By Antoinette M Shields, AIB-VRC, PT, DPT
Running is a versatile sport that can be done just about anywhere. Various settings and courses give runners a multitude of choices and challenges—from trails with steep inclines or uneven paths to the beach for those who love the sand under their feet. Some high school or collegiate athletes prefer running on a track, including short-distance sprinters, long-distance marathoners, and runners attempting their first 5K. Whatever a runner’s goals or abilities, everything must start with basic core strength and stability, along with single-leg strength, stability, and proprioception.
Running is essentially hopping from one lower extremity to the other repetitively. If one of the limbs is weak or injured, compensation may occur within the same or opposite limb, leading to further injury from overloading and overworking. Most runner injuries are secondary to a weakness or insufficiency somewhere else in their gait mechanics. One small insufficiency with repeated impact can magnify quickly.
Further Reading About Sports Medicine, Running: When You’re Good, You Expand
Davis Physical Therapy & Sports Rehab provides treatment for athletes of all ages, skill levels, and abilities using data-driven and research-based technology to assess and develop a personalized plan of care to achieve each patient’s specific goals. Many of the athletes we treat are runners or those running as a part of a sport on the field or court. They range from those at competition level to those who simply use running as a mental or emotional outlet. It is the psychological effects that are often overlooked. At Davis, we understand the need for physical movement and activities and are committed to helping patients through the mental struggle when injury interferes with their sport or emotional outlet.
Assessments for Runners
When treating runners, it is imperative to look at the whole patient, not solely the body part that is hurting. Ideally, it is recommended that a healthy runner come in for baseline testing to prevent a potential injury, but that is not always the case. Oftentimes we see a patient after the injury has already occurred. Assessments, such as the athletic movement index (AMI), are an invaluable tool which allow us to look at each limb’s impact mechanics, flexibility, core strength, and stability to determine any deficits.
The AMI assessment takes the guesswork out of measuring the degree of valgus or tibial inclination and replaces it with hard data. Using this information to identify insufficiencies helps develop a plan of care to rehabilitate, improve performance, and decrease the risk of further injury. For example, if a runner complains of right knee pain but an AMI test shows deficits of increased speeds (lack of control and proprioception) and valgus with left lower extremity, the patient may be using the right lower extremity to compensate for the other’s weakness.
Maintaining good limb symmetry with runners prevents injuries and gait compensations. For those running on a trail or in a neighborhood, single-leg proprioception and balance are extremely important. A runner might stumble on a rock or step on uneven terrain, curbs may jump out, or, like I have experienced, a toe may get caught on an uneven sidewalk. With any of these scenarios, strong, stable joints and good mobility to rebalance allow for a safer recovery.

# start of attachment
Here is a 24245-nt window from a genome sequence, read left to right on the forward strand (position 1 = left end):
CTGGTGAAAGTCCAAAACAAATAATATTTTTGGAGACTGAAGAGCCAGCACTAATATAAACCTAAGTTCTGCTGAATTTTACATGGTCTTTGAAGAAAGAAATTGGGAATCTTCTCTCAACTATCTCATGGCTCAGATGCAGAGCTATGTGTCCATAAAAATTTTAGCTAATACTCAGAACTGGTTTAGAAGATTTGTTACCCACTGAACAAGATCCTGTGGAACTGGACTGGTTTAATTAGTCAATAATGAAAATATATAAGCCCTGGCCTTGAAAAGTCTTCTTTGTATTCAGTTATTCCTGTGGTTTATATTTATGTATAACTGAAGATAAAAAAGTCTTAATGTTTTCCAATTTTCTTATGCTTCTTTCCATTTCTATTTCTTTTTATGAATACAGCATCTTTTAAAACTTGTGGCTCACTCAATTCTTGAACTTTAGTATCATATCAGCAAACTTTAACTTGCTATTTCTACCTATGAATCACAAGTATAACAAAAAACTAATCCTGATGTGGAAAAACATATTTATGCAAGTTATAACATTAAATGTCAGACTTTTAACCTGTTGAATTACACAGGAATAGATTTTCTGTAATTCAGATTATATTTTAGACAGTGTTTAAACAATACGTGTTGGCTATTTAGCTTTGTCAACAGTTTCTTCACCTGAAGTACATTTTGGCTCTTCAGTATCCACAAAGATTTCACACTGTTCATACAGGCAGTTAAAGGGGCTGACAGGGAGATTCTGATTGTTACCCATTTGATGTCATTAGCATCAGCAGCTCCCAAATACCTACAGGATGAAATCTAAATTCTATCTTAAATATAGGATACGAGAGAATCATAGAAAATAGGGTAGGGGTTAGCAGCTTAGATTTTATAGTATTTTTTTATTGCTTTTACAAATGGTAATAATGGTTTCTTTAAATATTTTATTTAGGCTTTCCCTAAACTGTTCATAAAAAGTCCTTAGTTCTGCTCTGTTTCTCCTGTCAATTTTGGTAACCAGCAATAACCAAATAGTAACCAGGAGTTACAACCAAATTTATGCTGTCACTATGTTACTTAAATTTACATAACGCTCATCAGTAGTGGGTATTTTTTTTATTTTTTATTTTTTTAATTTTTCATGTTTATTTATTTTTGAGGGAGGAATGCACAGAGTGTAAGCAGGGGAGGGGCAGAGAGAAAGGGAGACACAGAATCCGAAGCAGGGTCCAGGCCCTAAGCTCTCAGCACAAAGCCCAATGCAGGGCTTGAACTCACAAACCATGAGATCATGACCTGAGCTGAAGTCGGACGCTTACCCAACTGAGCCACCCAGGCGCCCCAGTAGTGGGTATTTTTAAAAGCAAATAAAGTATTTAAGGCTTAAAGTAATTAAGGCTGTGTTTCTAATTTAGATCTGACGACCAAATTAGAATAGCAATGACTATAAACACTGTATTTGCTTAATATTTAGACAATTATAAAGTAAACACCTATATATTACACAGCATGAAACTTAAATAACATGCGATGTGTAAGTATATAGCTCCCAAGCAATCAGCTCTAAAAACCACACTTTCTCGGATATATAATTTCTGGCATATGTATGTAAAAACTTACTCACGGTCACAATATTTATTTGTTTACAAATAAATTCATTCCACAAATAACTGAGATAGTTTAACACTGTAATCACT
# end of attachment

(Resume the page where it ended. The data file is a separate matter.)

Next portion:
A standard single-leg get-up test is a quick and useful tool that provides instant insight and easily identifies a visible and felt weakness between one limb versus the other.
At Davis, we also use the AlterG Anti-Gravity Treadmill when treating runners—specifically for gait analysis in order to see if a patient is offloading and at what body weight he/she can run pain-free. This advanced technology allows us to gradually increase the body weight as a patient’s strength improves and pain lessens. This steady, pain-free progression ultimately achieves a full weight-bearing return-to-run program.
Beyond treating run-related injuries, the AlterG is also great when training for longer races and runs, decreasing the impact on joints while allowing a runner to continue doing what they love—run!
Strength and Prevention for Runners
Most runners do not think of strengthening when they first come to rehab. However, strength is often the missing component if there is a weakness in any muscle or muscle group at increased speeds or mileage. The use of blood flow restriction therapy is an intervention we use regularly to add strength as an alternative method of building muscle when the joint may be in pain and cannot handle a load for strengthening.
Hindsight is 20/20, and prevention often comes second to an injury. We see this often with runners who pick up and run without the necessary warm-up, stretching, or building a strengthening program into their routine. Even with the great advances in technology and physical therapy techniques available, a comprehensive plan that addresses a runner’s deficits would not be complete without a home exercise program focused on core, hip, and lower extremity strengthening along with stretching to improve flexibility. It is crucial to properly warm up and stretch daily, recognizing that four days without much stretching or strength training cannot be made up with one hour of physical therapy.
As PTs, we are responsible for educating patients about what their body needs and developing a mutually agreed upon home program. Then it is in the patients’ hands to do the work with the PT’s guidance.
Antoinette M Shields, AIB-VRC, PT, DPT, is the director of clinical operations for Davis Physical Therapy & Sports Rehabin Medford, NJ. For more information, contact editor@ptproductsonlinecom.
Featured image: Physical therapy for runners includes assessments. Photo: Davis Physical Therapy & Sports Rehab